Recipe 3.16. Using Dates Outside the Range of an Epoch Timestamp

3.16.1. Problem

You want to use dates that are outside the range of what a 32-bit epoch timestamp can handle: roughly before 1901 or after 2038.

3.16.2. Solution

Use the PEAR Date_Calc class, which can handle dates from January 1, 1 CE to December 31, 9999 CE. Example 3-45 prints formatted dates for two days in the 9th century CE.

Using Date_Calc

<?php require_once 'Date/Calc.php'; // April 17, 1790 $date = Date_Calc::dateFormat( 17, 4, 1790, '%A %B %e, %Y'); print "Benjamin Franklin died on $date."; ?>

Example 3-45 prints:

Benjamin Franklin died on Saturday April 17, 1790.

3.16.3. Discussion

Because Date_Calc uses its own internal representation for dates, it's not subject to the limits of storing an epoch timestamp in a 32-bit integer. Its dateFormat( ) method works similarly to strftime( )'it turns a format string into a formatted date and time string. Table 3-7 lists the formatting characters that dateFormat( ) understands.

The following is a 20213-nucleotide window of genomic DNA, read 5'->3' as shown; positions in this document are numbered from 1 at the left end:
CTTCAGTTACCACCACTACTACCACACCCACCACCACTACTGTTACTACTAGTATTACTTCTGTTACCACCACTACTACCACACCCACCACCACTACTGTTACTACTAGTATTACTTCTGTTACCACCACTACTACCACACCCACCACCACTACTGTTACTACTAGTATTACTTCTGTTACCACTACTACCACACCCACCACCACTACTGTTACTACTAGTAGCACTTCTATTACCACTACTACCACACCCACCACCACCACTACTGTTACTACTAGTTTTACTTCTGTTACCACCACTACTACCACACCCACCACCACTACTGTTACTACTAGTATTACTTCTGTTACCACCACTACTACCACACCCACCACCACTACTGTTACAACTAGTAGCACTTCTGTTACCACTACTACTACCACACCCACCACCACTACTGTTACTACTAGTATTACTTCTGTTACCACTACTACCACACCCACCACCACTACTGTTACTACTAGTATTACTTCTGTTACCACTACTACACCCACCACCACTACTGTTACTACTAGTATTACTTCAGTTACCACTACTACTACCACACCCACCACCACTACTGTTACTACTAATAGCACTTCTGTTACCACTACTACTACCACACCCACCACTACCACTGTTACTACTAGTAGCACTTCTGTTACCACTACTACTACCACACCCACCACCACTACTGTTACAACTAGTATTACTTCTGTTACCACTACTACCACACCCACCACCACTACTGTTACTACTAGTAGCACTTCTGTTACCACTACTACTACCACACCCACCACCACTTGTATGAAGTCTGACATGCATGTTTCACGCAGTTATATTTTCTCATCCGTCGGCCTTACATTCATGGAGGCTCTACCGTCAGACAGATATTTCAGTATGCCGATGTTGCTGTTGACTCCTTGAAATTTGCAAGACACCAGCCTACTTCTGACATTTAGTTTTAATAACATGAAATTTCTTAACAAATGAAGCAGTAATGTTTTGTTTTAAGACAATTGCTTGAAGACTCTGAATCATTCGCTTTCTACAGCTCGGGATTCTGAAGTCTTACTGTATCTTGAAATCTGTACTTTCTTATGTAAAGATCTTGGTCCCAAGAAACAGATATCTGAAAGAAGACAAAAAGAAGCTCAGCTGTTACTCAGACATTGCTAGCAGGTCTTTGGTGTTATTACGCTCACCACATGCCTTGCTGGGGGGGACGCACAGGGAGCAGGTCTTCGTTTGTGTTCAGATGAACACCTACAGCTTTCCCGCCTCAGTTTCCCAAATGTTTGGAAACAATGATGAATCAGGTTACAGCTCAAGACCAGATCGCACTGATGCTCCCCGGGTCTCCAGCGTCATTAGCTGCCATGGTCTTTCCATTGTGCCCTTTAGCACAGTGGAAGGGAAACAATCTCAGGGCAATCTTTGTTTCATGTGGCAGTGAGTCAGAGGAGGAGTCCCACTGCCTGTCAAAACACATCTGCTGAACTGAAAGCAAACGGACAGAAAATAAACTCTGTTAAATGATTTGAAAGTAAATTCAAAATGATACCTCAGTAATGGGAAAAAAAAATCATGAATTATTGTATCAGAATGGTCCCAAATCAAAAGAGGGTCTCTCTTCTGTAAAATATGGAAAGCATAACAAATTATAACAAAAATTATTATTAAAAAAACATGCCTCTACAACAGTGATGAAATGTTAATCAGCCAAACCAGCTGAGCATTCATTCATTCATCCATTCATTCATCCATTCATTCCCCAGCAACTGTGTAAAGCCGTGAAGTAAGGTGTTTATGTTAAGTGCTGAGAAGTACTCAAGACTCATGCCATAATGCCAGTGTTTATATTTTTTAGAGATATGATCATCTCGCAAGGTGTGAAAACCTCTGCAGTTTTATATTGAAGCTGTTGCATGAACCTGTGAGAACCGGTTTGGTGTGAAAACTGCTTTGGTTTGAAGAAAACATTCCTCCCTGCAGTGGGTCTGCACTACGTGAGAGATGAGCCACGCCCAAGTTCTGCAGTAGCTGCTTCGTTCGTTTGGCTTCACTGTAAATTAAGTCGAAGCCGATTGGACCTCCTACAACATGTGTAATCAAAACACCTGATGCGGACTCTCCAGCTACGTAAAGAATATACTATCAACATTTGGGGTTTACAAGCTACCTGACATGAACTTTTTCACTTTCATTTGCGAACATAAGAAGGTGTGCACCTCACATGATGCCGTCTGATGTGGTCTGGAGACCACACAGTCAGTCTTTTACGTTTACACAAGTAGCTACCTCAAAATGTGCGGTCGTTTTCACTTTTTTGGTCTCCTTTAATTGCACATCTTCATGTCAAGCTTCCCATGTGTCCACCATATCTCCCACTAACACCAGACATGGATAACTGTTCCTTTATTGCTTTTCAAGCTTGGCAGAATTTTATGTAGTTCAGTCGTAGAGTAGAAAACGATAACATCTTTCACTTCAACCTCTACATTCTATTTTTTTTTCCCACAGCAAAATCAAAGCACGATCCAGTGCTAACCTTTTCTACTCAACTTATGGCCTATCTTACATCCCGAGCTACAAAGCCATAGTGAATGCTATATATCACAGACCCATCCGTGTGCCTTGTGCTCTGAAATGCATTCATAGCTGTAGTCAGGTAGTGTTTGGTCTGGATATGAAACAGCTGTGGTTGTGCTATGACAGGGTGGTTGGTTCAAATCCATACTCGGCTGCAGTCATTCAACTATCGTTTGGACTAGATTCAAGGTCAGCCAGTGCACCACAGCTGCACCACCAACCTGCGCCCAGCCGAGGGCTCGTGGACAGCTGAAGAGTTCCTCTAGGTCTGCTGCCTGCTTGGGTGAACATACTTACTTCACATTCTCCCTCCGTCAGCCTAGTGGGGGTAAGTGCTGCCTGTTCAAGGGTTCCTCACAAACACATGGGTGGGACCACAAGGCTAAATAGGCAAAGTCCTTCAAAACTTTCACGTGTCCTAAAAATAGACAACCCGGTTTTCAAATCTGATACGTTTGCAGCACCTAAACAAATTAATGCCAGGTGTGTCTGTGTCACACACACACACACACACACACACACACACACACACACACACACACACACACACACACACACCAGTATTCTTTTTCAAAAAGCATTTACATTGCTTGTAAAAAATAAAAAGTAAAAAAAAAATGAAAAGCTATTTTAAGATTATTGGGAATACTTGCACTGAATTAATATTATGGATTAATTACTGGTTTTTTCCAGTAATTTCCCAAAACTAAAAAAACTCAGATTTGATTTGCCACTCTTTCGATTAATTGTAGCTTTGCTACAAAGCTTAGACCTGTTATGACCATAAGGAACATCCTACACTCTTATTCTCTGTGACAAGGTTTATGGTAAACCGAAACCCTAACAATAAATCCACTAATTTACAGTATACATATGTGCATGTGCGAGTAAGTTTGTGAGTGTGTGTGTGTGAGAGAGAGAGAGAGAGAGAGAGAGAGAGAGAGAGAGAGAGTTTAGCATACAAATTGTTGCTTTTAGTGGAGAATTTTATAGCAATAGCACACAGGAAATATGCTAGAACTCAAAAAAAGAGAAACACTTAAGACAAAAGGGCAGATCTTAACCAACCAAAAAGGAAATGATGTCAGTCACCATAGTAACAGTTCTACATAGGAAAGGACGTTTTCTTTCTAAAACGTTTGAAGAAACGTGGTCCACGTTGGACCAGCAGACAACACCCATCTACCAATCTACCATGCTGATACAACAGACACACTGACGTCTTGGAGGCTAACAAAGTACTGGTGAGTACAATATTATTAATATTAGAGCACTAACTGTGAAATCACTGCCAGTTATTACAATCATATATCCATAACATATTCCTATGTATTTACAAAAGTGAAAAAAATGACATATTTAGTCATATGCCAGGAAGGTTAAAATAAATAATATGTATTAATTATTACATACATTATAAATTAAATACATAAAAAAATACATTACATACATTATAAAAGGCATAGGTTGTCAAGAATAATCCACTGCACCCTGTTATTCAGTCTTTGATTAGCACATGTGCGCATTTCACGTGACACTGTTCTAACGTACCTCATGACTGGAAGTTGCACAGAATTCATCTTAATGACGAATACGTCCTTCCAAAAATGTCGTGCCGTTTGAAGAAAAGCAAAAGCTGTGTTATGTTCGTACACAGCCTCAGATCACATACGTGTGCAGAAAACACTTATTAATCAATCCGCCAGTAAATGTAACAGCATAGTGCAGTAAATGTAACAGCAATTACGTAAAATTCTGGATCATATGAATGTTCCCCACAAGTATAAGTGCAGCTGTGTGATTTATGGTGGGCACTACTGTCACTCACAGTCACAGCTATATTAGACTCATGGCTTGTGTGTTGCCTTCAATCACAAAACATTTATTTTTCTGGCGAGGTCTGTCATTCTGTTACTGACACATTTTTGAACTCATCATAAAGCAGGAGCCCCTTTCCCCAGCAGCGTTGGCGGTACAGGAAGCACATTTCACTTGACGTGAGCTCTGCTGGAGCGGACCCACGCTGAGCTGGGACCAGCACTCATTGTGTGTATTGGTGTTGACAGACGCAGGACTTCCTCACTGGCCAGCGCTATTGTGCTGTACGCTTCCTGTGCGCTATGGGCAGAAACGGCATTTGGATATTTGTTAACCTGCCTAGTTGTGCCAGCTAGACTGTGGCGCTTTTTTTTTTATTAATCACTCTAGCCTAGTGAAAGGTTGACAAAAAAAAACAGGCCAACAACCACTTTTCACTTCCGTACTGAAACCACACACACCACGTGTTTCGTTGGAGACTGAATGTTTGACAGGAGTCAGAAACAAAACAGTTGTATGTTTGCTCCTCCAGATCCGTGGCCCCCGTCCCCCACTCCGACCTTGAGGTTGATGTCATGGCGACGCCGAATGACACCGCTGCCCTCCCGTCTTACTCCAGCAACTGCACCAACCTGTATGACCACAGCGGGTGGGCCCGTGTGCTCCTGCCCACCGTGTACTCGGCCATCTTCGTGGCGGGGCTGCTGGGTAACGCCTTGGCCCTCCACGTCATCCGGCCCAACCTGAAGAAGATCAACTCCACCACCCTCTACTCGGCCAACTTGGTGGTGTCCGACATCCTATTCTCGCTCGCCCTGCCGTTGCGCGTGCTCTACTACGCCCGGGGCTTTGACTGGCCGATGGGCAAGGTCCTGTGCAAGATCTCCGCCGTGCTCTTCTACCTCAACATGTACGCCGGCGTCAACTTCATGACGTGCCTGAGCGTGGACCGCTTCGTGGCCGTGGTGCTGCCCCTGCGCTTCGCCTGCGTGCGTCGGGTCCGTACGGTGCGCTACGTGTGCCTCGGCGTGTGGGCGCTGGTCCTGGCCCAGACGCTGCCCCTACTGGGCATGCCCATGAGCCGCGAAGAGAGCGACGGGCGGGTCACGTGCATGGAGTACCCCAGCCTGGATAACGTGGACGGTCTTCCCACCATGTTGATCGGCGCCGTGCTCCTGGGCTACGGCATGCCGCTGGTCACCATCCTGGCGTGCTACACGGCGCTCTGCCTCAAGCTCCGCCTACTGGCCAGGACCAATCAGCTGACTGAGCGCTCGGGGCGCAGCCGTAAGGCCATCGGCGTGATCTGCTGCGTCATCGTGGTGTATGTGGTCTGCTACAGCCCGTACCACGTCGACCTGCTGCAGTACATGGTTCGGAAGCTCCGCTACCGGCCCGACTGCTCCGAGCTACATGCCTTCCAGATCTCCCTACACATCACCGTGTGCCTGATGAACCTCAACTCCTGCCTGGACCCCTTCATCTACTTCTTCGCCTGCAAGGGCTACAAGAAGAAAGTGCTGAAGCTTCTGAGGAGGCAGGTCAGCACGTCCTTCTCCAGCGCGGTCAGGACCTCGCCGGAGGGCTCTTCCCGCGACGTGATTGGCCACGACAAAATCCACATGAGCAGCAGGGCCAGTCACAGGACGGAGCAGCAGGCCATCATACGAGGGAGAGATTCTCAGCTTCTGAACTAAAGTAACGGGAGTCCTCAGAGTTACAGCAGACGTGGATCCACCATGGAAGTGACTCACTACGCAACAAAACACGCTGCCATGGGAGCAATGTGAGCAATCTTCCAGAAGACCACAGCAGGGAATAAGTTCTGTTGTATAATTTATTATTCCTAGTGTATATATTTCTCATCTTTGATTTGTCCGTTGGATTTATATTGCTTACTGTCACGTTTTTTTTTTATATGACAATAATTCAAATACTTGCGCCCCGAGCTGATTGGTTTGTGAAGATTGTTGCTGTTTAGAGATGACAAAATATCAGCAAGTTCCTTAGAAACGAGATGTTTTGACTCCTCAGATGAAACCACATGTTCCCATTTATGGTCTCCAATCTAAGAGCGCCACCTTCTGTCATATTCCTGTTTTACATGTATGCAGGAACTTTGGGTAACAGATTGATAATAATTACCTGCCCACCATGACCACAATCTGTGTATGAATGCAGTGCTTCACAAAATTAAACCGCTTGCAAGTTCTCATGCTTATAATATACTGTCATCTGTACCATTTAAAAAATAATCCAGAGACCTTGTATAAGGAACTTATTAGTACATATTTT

Table Formatting characters for Date_Calc::dateFormat( )




Day of month, with leading 0


Day of month, no leading 0


Day of week, no leading 0, Sunday is 0


Day of year, with leading 0


Day count according to internal Date_Calc epoch


Weekday name, short


Weekday name, full


Week number of current year


Month number, no leading 0, January is 1


Month name, short


Month name, long


Year, 2-digit with leading 0


Year, 4-digit with leading 0







Date_Calc makes it easy to work with a wide range of Gregorian calendar dates, but it does not have comprehensive knowledge of the religious, political, and cultural factors that have caused modification to the calendar over time.

3.16.4. See Also

The PEAR Date package at The tip of the calendar-changing-over-time-wackiness iceberg is explored at

PHP Cookbook, 2nd Edition
PHP Cookbook: Solutions and Examples for PHP Programmers
ISBN: 0596101015
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